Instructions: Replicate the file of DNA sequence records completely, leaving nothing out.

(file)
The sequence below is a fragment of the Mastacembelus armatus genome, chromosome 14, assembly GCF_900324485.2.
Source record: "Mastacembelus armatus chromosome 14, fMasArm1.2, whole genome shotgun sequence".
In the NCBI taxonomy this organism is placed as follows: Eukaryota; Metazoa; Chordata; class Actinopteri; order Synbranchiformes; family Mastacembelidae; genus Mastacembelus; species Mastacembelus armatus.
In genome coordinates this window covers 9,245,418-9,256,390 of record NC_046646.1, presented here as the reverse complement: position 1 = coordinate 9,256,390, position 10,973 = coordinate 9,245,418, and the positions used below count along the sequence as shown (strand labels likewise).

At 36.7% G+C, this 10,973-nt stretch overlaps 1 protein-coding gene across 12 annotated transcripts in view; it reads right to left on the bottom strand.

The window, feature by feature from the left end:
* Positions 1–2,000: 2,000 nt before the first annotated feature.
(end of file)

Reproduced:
The sequence below is a fragment of the Mastacembelus armatus genome, chromosome 14, assembly GCF_900324485.2.
Source record: "Mastacembelus armatus chromosome 14, fMasArm1.2, whole genome shotgun sequence".
In the NCBI taxonomy this organism is placed as follows: Eukaryota; Metazoa; Chordata; class Actinopteri; order Synbranchiformes; family Mastacembelidae; genus Mastacembelus; species Mastacembelus armatus.
In genome coordinates this window covers 9,245,418-9,256,390 of record NC_046646.1, presented here as the reverse complement: position 1 = coordinate 9,256,390, position 10,973 = coordinate 9,245,418, and the positions used below count along the sequence as shown (strand labels likewise).

At 36.7% G+C, this 10,973-nt stretch overlaps 1 protein-coding gene across 12 annotated transcripts in view; it reads right to left on the bottom strand.

The window, feature by feature from the left end:
* Positions 1–2,000: 2,000 nt before the first annotated feature.